This book is puzzle pieces jumbled together. The first chapter alone left me 'huh?' until the very end and the story introduces such a lot of new characters (and viewpoints) that it left my head realing. It's not bad, just incomplete without the next part. What I missed most? Tyrion! (well, no more spoilers) What I liked most? Sam got a larger part and the storyline around Sensa.
Yes, if you are reading the series, you need to read this one
Yes, I want to complete the series
He pronounces people's names differently than he did in other books, and uses completely different voices for them which is very difficult to listen to when you have listened to all of the books back to back.
no. too much dreaming and remembering
This book completely leaves out Tyrian, Denaryes, Bran, and other favorites that I was hoping would continue in this book. Most of the book is other characters having flashbacks or dreams.
If you invested time to listen to the previous books- you need to hear this one. It is another piece in a great story. Alone this book is slow and a little boring but as part of the whole story it is well worth listening to.
There are some revelations in character development late in the book that really surprised me- and not in the way of previous books. Perhaps it is because the largest part is slow, and tedious that these little developments are that much more unexpected and gratifying- its a long journey to get to it but ultimately it was well done.
I don't want to give any spoilers but towards the end of the book when a secret alliance between two houses is revealed that we do not know about- that was a jaw dropping scene to me, and I was totally blindsided.
i was bored with a large part of the book but floored a couple of times, as previously mentioned.
I did not find the voice performance as horrible as others seem to- it was slightly annoying in that it was different from previous performances- which gives a little hiccup in continuity- but it does not ruin the book for me- the performance is fine - just different. The book is very slow and not a lot happens, its not as engrossing or dramatic as previous books- but I think this book is building a platform for new characters to develop and shape the story in following books. If you've read the previous books- you must read this one.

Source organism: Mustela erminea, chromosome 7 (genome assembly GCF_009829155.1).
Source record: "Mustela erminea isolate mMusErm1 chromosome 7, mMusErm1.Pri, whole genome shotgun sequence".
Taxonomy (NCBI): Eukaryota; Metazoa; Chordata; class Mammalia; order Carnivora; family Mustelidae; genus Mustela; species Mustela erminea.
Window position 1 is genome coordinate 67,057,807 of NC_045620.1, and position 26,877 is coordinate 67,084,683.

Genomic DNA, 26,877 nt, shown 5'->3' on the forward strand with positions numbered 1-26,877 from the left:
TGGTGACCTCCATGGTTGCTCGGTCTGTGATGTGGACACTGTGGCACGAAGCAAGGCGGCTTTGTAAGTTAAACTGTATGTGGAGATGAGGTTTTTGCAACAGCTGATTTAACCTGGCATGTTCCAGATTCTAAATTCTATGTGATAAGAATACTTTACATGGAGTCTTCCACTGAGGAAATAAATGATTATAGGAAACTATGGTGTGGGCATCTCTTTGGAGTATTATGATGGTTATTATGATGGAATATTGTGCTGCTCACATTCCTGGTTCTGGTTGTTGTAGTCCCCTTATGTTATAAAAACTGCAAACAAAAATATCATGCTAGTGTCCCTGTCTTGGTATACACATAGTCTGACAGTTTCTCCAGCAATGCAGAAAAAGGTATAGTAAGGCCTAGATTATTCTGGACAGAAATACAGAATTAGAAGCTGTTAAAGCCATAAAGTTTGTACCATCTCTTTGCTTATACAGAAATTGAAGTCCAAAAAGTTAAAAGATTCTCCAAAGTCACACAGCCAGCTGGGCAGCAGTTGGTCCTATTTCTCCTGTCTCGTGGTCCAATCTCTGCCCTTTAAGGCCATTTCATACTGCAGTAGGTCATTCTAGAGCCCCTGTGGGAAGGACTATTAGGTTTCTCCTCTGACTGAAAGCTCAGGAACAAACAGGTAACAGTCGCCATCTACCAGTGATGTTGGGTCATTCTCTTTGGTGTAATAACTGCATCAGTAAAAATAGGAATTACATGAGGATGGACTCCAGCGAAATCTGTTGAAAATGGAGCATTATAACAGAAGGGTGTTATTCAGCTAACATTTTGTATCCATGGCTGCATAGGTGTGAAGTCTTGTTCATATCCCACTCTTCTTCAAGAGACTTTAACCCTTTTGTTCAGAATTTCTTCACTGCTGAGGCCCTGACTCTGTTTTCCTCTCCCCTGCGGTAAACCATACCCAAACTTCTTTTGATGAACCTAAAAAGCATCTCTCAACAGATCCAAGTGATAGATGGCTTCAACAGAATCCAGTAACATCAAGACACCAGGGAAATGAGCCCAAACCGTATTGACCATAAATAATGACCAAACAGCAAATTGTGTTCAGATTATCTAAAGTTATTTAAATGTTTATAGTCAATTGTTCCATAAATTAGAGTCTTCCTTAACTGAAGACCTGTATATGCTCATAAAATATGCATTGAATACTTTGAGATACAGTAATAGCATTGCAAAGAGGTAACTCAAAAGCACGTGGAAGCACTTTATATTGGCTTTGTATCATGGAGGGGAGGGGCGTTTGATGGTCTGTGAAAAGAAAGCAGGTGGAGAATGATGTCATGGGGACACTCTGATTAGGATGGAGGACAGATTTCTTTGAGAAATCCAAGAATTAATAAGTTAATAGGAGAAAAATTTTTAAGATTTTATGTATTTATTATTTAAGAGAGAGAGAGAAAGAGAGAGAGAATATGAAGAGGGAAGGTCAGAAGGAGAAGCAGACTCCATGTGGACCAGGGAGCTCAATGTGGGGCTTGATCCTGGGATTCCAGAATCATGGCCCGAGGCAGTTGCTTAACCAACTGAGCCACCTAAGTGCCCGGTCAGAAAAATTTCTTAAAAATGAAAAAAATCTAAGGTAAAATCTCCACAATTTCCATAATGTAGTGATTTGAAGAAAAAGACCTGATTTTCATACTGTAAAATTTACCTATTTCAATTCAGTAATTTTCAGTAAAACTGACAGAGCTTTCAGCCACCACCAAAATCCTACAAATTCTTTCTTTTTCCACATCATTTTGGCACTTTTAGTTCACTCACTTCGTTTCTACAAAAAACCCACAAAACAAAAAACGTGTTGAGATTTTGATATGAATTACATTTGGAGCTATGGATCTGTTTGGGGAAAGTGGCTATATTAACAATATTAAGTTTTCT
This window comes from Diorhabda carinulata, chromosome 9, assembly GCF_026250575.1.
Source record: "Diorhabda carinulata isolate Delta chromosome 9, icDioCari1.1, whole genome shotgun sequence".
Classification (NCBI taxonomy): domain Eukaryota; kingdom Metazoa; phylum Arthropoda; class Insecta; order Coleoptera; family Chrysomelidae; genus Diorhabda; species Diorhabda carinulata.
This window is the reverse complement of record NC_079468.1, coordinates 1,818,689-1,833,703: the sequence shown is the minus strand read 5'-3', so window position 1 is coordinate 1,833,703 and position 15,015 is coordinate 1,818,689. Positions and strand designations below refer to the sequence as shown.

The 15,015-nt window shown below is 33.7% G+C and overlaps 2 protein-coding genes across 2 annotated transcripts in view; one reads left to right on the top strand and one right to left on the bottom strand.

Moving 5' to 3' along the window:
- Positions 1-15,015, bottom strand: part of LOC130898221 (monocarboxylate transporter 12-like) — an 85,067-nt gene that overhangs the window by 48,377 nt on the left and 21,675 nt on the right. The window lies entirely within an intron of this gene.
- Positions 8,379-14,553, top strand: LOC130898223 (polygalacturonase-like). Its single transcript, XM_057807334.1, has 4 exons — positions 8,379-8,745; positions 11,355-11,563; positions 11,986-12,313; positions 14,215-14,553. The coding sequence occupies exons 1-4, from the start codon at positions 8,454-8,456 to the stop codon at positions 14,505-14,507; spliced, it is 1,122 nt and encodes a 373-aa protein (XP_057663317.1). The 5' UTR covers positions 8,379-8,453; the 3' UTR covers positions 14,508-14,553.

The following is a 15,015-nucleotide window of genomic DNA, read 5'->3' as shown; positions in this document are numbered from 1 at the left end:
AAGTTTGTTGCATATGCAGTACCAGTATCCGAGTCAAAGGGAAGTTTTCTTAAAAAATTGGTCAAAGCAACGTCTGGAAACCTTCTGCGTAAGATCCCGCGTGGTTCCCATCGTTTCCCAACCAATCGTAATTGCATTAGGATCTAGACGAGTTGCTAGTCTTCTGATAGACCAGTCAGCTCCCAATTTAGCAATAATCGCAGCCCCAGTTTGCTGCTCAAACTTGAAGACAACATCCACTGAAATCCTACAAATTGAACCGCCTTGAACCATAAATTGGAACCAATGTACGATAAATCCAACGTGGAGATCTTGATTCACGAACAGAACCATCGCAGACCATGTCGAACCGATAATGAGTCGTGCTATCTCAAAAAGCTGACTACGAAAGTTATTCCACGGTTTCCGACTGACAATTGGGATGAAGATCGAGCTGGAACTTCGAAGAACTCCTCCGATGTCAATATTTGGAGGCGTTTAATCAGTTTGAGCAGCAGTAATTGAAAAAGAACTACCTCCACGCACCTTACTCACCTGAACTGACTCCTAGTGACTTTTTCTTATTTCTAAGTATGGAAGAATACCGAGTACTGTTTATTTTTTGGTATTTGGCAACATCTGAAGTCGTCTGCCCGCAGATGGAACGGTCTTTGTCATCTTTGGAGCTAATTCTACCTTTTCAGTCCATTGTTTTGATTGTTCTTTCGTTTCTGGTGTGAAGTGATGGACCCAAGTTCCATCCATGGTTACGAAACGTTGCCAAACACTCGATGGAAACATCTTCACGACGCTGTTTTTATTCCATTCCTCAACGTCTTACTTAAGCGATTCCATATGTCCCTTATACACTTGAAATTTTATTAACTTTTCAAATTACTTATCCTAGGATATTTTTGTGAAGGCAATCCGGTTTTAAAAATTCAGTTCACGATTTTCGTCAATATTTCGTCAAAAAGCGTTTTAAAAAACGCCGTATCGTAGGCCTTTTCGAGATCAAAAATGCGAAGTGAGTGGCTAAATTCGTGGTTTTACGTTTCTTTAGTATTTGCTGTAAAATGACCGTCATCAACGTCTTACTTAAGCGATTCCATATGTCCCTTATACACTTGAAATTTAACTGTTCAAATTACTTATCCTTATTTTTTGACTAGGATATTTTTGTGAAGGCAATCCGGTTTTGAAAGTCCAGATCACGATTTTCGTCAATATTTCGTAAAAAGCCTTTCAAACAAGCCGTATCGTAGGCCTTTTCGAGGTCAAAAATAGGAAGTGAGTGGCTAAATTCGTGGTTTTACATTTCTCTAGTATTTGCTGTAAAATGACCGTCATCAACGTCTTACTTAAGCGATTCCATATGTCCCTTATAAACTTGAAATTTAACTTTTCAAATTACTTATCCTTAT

I liked the first three, so i will stick to the end probably
yes i would - when you like series, you follow even through dips...
Read the first three in the series beforep icking up Feast. The first three are better books than Feast, they have better stories and they can be followed from one book to the next. Spoiler alert: by the end of book 3 all the main characters have gone missing.
Feast opens with a set of new characters who are marginally related to the previous books. If you, like me, simply can't get enough of the Starks and the Lanisters then by all means read on. But if you are starting the series, start at book 1.
Roy has a clear voice and his pronunciation and tone is always accurate. He has a limited variety of character voices, maybe 3, and it is more noticeable here in Feast. The voices we know and love suddenly belong to someone else. I think I will go to printed copies from here on and add my own voices.
Paybacks are hell. orThere is no honor amongst thieves.
I can see why faithful readers were so anxious to see book 5.
Parts of the story are a solid continuation of the first 3 books but the plot does not really progress and introduces new characters we don't care about. There are already plenty of reviews written about this book in Amazon so I won't repeat them. See my comments on the narrator.
The fate of Cercei is surprising but I won't spoil it.
The narrator is fairly weak and is particularly challenged with female voices. There are only a few voices he actually uses and fits each character into one of them: the quavering old man, the common man, the highborn man, the highborn woman, the common woman. The women's voices are strangely shrill and unnatural.
The rest of the plot is found in the follow-up book, A Dance With Dragons. So yes, you need to listen/read it to find out what happens to the rest of the characters.
Dont Judge a Book by its Movie
It has a lot of information so you have to pay attention but I am assuming it will pay off in the end.